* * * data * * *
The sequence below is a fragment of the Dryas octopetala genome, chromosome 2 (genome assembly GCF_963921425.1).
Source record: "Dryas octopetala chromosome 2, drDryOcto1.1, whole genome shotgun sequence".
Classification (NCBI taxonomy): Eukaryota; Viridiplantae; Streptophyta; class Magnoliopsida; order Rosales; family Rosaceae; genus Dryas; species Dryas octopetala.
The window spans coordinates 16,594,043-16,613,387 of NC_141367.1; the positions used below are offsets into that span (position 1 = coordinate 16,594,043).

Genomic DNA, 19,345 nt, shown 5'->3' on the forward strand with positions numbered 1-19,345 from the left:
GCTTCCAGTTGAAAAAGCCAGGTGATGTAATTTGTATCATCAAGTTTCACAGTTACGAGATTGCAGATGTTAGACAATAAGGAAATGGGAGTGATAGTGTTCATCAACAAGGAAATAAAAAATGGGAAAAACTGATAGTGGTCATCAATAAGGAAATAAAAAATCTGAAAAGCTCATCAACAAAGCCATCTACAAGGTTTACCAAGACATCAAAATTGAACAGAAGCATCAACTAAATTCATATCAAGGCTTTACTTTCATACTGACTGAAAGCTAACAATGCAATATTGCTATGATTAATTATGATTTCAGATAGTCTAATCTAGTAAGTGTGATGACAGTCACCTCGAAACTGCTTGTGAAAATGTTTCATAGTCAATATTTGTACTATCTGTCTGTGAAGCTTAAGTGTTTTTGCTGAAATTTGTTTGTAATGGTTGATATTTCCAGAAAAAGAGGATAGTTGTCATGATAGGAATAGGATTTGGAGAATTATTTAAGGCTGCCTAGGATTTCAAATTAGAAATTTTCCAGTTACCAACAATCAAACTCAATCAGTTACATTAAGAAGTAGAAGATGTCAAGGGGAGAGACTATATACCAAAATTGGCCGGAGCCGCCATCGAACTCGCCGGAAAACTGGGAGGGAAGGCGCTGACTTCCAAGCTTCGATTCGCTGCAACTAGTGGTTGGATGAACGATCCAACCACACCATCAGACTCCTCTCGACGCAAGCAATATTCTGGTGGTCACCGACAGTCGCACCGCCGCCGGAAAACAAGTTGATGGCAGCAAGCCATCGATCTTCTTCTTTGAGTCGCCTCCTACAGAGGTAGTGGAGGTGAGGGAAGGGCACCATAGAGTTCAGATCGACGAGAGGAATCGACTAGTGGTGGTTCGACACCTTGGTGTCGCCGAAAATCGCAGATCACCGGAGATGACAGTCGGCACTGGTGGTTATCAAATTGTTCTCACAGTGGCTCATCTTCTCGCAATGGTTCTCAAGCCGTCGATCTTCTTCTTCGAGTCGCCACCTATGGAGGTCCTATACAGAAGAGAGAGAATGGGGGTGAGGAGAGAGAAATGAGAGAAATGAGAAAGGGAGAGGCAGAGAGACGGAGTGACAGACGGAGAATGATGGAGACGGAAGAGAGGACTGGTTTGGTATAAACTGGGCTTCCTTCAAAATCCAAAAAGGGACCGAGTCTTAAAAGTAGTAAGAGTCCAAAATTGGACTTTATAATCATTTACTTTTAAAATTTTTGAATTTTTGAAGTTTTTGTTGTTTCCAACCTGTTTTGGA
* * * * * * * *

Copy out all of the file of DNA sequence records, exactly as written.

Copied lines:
The sequence below is a fragment of the Dryas octopetala genome, chromosome 2 (genome assembly GCF_963921425.1).
Source record: "Dryas octopetala chromosome 2, drDryOcto1.1, whole genome shotgun sequence".
Classification (NCBI taxonomy): Eukaryota; Viridiplantae; Streptophyta; class Magnoliopsida; order Rosales; family Rosaceae; genus Dryas; species Dryas octopetala.
The window spans coordinates 16,594,043-16,613,387 of NC_141367.1; the positions used below are offsets into that span (position 1 = coordinate 16,594,043).

Genomic DNA, 19,345 nt, shown 5'->3' on the forward strand with positions numbered 1-19,345 from the left:
GCTTCCAGTTGAAAAAGCCAGGTGATGTAATTTGTATCATCAAGTTTCACAGTTACGAGATTGCAGATGTTAGACAATAAGGAAATGGGAGTGATAGTGTTCATCAACAAGGAAATAAAAAATGGGAAAAACTGATAGTGGTCATCAATAAGGAAATAAAAAATCTGAAAAGCTCATCAACAAAGCCATCTACAAGGTTTACCAAGACATCAAAATTGAACAGAAGCATCAACTAAATTCATATCAAGGCTTTACTTTCATACTGACTGAAAGCTAACAATGCAATATTGCTATGATTAATTATGATTTCAGATAGTCTAATCTAGTAAGTGTGATGACAGTCACCTCGAAACTGCTTGTGAAAATGTTTCATAGTCAATATTTGTACTATCTGTCTGTGAAGCTTAAGTGTTTTTGCTGAAATTTGTTTGTAATGGTTGATATTTCCAGAAAAAGAGGATAGTTGTCATGATAGGAATAGGATTTGGAGAATTATTTAAGGCTGCCTAGGATTTCAAATTAGAAATTTTCCAGTTACCAACAATCAAACTCAATCAGTTACATTAAGAAGTAGAAGATGTCAAGGGGAGAGACTATATACCAAAATTGGCCGGAGCCGCCATCGAACTCGCCGGAAAACTGGGAGGGAAGGCGCTGACTTCCAAGCTTCGATTCGCTGCAACTAGTGGTTGGATGAACGATCCAACCACACCATCAGACTCCTCTCGACGCAAGCAATATTCTGGTGGTCACCGACAGTCGCACCGCCGCCGGAAAACAAGTTGATGGCAGCAAGCCATCGATCTTCTTCTTTGAGTCGCCTCCTACAGAGGTAGTGGAGGTGAGGGAAGGGCACCATAGAGTTCAGATCGACGAGAGGAATCGACTAGTGGTGGTTCGACACCTTGGTGTCGCCGAAAATCGCAGATCACCGGAGATGACAGTCGGCACTGGTGGTTATCAAATTGTTCTCACAGTGGCTCATCTTCTCGCAATGGTTCTCAAGCCGTCGATCTTCTTCTTCGAGTCGCCACCTATGGAGGTCCTATACAGAAGAGAGAGAATGGGGGTGAGGAGAGAGAAATGAGAGAAATGAGAAAGGGAGAGGCAGAGAGACGGAGTGACAGACGGAGAATGATGGAGACGGAAGAGAGGACTGGTTTGGTATAAACTGGGCTTCCTTCAAAATCCAAAAAGGGACCGAGTCTTAAAAGTAGTAAGAGTCCAAAATTGGACTTTATAATCATTTACTTTTAAAATTTTTGAATTTTTGAAGTTTTTGTTGTTTCCAACCTGTTTTGGA